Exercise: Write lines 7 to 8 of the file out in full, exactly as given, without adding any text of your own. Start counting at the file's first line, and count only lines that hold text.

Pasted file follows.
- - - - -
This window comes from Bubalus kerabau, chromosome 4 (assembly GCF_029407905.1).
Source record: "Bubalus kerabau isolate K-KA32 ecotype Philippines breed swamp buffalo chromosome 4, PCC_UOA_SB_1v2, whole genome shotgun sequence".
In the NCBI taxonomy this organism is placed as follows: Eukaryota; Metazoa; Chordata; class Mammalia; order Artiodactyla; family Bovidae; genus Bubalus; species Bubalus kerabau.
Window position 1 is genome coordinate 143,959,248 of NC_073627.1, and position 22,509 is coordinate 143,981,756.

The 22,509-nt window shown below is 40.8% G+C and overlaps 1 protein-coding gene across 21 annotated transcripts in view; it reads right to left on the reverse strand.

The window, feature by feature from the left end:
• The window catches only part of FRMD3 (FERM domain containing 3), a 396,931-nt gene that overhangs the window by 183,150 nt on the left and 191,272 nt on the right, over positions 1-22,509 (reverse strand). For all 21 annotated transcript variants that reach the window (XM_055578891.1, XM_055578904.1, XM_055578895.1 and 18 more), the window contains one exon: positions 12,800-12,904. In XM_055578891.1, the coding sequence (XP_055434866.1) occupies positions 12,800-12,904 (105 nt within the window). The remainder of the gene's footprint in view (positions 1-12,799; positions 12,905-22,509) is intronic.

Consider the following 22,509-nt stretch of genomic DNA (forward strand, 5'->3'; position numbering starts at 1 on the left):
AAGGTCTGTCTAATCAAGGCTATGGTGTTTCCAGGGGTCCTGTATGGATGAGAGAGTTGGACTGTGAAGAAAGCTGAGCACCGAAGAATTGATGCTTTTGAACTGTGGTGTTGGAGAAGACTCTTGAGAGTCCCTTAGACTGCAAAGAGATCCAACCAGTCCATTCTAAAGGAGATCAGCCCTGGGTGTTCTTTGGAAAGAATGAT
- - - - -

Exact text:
• The window catches only part of FRMD3 (FERM domain containing 3), a 396,931-nt gene that overhangs the window by 183,150 nt on the left and 191,272 nt on the right, over positions 1-22,509 (reverse strand). For all 21 annotated transcript variants that reach the window (XM_055578891.1, XM_055578904.1, XM_055578895.1 and 18 more), the window contains one exon: positions 12,800-12,904. In XM_055578891.1, the coding sequence (XP_055434866.1) occupies positions 12,800-12,904 (105 nt within the window). The remainder of the gene's footprint in view (positions 1-12,799; positions 12,905-22,509) is intronic.

Consider the following 22,509-nt stretch of genomic DNA (forward strand, 5'->3'; position numbering starts at 1 on the left):